We’re living through a time of great political and cultural transition; post-Trump, major income inequalities, active climate disasters, post-vaccination resettlements, and a looming threat of inflation. The early ‘80s eerily resonate, and alarmingly so! I’m hoping our bleak news environment, and (hopefully) evolved population can appreciate a film of this nature. Violent fare tinged with a liberal morality is much more popular these days, so perhaps it’s finally BLOW OUT’s time in the sun. There are few happy endings in De Palma’s universe, but they are no less satisfying. Even if it’s impossible to win, we root for those with good intentions. I hate that I’m so fascinated by what these men have to say, but I’m here for it.


Posted by Geoff at 12:01 AM CDT
Post Comment | Permalink | Share This Post
Wednesday, July 21, 2021
'DE PALMA LETS US IN ON THE MOVIEMAKING PROCESS'
CHRIS HEWITT LOOKS AT 'BLOW OUT' UPON 40TH, INCLUDES 'BLACK DAHLIA' IN HIS TOP 7 DE PALMA PICKS
https://www.angelfire.com/de/palma/blowoutset2.jpg

Chris Hewitt at the Star Tribune picks his seven best Brian De Palma films (a list that includes The Black Dahlia), upon the 40th anniversary of what he calls his "favorite movie", De Palma's Blow Out:
This week marks the 40th anniversary of my favorite movie, so of course I'm taking the opportunity to write about its director, Brian De Palma.

"Blow Out" earned decent reviews when it was released on July 24, 1981, but wasn't a hit, particularly when you consider that leading man John Travolta was just about the biggest movie star on the planet. His "Grease" audience apparently didn't want to see him in an adult drama with a bummer of an ending. Also, the movie's borrowings from "Blow-Up," the Watergate and Chappaquiddick scandals and the Zapruder film didn't sit well with 1981 audiences, who were ready to move on from all that stuff. But De Palma's thriller is now seen as one of the underrated films of the time.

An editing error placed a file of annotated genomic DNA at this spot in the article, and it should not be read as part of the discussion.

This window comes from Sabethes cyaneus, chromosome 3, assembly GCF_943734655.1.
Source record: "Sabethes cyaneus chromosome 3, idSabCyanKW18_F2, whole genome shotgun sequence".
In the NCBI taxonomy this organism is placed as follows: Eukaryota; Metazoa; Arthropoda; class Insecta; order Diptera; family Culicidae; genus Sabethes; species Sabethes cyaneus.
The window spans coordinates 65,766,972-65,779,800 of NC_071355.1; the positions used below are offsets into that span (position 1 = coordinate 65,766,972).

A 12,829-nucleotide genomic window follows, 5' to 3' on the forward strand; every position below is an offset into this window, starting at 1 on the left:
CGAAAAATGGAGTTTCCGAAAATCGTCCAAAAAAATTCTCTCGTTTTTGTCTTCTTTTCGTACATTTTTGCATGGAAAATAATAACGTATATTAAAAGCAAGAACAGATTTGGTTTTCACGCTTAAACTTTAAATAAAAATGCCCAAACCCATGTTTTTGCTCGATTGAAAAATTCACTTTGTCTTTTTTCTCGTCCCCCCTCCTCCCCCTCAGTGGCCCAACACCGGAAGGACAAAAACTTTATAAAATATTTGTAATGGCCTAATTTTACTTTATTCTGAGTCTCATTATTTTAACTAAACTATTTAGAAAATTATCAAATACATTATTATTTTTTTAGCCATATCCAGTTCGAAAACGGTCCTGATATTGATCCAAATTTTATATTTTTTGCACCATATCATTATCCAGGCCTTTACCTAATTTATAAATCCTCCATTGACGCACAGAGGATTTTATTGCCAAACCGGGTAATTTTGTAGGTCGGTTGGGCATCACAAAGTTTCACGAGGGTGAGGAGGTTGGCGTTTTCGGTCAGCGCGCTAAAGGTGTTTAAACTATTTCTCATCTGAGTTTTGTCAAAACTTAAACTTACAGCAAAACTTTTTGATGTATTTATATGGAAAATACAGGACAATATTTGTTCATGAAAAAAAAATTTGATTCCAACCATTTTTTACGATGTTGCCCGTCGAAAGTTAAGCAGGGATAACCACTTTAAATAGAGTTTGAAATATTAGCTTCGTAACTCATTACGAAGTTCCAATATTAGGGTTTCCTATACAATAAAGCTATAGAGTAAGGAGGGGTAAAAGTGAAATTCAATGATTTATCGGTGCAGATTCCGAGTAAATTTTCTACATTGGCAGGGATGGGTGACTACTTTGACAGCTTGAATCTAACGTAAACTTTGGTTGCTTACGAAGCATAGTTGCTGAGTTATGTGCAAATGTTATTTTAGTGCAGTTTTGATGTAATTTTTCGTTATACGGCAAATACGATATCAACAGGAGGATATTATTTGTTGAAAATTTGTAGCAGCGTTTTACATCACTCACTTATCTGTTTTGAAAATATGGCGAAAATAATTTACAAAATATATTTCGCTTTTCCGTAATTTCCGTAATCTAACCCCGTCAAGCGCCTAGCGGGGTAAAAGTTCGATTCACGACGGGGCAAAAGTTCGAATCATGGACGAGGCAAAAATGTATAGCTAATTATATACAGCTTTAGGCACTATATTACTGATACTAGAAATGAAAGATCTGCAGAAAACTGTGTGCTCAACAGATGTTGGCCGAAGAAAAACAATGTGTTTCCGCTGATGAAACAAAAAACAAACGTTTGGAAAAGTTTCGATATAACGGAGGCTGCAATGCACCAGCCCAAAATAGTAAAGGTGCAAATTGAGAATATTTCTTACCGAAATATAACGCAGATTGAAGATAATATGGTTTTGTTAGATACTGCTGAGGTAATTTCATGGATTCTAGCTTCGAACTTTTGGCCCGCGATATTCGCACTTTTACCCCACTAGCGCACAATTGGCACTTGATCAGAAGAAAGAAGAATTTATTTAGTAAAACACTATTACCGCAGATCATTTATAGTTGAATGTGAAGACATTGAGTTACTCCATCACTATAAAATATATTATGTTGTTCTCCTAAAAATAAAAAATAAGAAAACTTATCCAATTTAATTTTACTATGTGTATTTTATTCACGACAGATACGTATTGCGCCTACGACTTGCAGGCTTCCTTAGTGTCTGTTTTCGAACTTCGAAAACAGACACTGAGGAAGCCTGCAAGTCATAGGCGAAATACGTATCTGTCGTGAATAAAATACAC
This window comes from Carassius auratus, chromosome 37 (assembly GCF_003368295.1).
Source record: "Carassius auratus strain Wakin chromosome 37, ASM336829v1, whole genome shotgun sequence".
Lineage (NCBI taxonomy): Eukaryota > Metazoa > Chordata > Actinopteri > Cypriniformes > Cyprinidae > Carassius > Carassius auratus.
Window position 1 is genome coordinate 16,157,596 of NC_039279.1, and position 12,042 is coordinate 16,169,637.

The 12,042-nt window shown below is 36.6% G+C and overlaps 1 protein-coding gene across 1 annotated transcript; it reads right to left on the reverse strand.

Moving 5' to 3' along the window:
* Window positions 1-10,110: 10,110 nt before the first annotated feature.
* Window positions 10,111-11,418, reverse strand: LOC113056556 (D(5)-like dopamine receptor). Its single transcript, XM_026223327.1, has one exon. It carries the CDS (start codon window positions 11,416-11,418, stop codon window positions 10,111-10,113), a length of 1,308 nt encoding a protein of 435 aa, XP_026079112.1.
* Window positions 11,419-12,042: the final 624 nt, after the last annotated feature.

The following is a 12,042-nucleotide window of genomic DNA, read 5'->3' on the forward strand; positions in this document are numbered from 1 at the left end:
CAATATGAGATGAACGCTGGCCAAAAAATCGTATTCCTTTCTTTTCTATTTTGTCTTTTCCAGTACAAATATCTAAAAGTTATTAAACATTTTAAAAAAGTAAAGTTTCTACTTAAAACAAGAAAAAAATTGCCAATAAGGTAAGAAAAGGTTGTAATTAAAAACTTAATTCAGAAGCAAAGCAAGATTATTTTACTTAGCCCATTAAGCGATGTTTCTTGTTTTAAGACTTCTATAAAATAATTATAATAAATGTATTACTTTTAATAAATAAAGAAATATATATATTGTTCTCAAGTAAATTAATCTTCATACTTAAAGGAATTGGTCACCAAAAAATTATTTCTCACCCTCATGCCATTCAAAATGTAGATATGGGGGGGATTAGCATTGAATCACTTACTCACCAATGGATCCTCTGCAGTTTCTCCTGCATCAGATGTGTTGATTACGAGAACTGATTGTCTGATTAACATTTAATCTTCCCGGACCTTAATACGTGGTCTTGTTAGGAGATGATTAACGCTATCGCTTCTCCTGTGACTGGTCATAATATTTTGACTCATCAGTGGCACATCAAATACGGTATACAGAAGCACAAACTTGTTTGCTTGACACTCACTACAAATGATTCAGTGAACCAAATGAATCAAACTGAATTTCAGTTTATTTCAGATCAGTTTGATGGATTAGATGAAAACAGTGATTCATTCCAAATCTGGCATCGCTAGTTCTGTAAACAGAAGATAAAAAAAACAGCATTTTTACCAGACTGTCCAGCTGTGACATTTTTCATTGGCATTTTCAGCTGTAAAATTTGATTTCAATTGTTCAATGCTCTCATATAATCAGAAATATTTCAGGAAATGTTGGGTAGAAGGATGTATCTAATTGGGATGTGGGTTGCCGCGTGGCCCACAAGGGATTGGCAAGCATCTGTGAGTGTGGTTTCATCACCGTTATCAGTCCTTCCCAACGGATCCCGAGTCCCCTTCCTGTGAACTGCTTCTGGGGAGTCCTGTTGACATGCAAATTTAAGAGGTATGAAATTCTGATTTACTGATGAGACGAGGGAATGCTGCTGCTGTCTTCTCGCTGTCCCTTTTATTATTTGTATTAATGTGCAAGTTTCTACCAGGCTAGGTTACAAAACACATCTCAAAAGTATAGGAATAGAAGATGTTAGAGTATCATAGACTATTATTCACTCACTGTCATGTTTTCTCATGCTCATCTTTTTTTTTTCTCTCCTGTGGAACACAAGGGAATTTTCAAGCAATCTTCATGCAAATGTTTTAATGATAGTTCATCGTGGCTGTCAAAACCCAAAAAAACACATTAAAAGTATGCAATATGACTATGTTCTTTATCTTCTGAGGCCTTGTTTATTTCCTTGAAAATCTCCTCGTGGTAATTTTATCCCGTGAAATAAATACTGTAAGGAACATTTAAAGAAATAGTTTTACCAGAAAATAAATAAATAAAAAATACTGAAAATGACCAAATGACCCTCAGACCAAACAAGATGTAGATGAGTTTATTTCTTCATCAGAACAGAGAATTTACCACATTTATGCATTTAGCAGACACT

Still, there's the Alfred Hitchcock thing.

Throughout his career, De Palma has been knocked as a Hitchcock imitator and it's true that he echoes Hitch tropes: icy blondes, protagonists wrongly accused of murder, characters who double each other, loners who can't convince anyone they witnessed a crime, Freudian explanations for aberrant behavior (although De Palma usually lampoons those explanations).

That knock has faded. Decades of hip-hop sampling and remixes may have made us more comfortable with the idea that all artists draw on previous artists, even Shakespeare. But what's interesting about De Palma is that, while the plot similarities to Hitchcock are legit, he's a much different filmmaker. Even when he's obsessing over the same themes — as in "Obsession," practically a "Vertigo" remake — De Palma explores them with fresh eyes.

Consider his love of extremely long takes, such as the one that opens "Snake Eyes" or another that encapsulates an entire relationship between strangers in "Dressed to Kill." They owe nothing to Hitchcock, who was more interested in building sequences in the editing room than the camera. Those scenes — there's one in practically every De Palma work — are a key to how he sees movies. De Palma uses long, edit-less sequences to persuade us to follow him on the ride he's planning. "I'm not hiding anything," he seems to be saying. "You can trust me."

We can't, of course — there are always twists — but the idea is that De Palma lets us in on the moviemaking process. That's also true of the movies-within-movies he often includes and of his fondness for splitting the screen in half, to show two scenes at once. Reminding us that we're watching a movie also reminds us that he has us exactly where he wants us; there's extra joy in a De Palma thriller because he reveals his tricks. He has such control of movie mechanics that how he tells a story is as interesting as the story itself.

That can fall flat. No amount of formal brilliance can make a bad script like "Mission to Mars" or "Redacted" good, but he has made a bunch of terrific movies that didn't make my top seven: "Femme Fatale," "Snake Eyes," "Mission: Impossible" and more. When everything comes together for De Palma, it's like a guy who loves the movies more than anything is helping us see why he loves them.


Posted by Geoff at 12:01 AM CDT
Updated: Thursday, July 22, 2021 9:35 PM CDT
Post Comment | View Comments (1) | Permalink | Share This Post
Tuesday, July 20, 2021
WIRE WITHOUT A NET - EP.4 OF TCM 'BONFIRE' PODCAST
FROM SALAMON'S TAPES - VOICES OF BRUCE WILLIS, MORGAN FREEMAN, MELANIE GRIFFITH, LARRY McCONKEY, MORE
https://www.angelfire.com/de/palma/depalmacomputerstoryboard.jpg

Brian De Palma "makes his own storyboards on computer, and they’re fascinating to look at," states the blogger at VHISTORY about the image above. It was captured from one of about 3000 VHS tapes the blogger has been archiving on the blog. The tapes were sitting in his garage. This storyboard image above comes from an early 1991 episode of The South Bank Show. "It starts with director Brian De Palma talking through the opening steadicam shot. He reveals the points where he himself is in the shot, as the only way to observe the shot as it was happening was to be in it." The episode also includes interviews with screenwriter Michael Cristofer, production designer Richard Sylbert, and author Tom Wolfe, among others.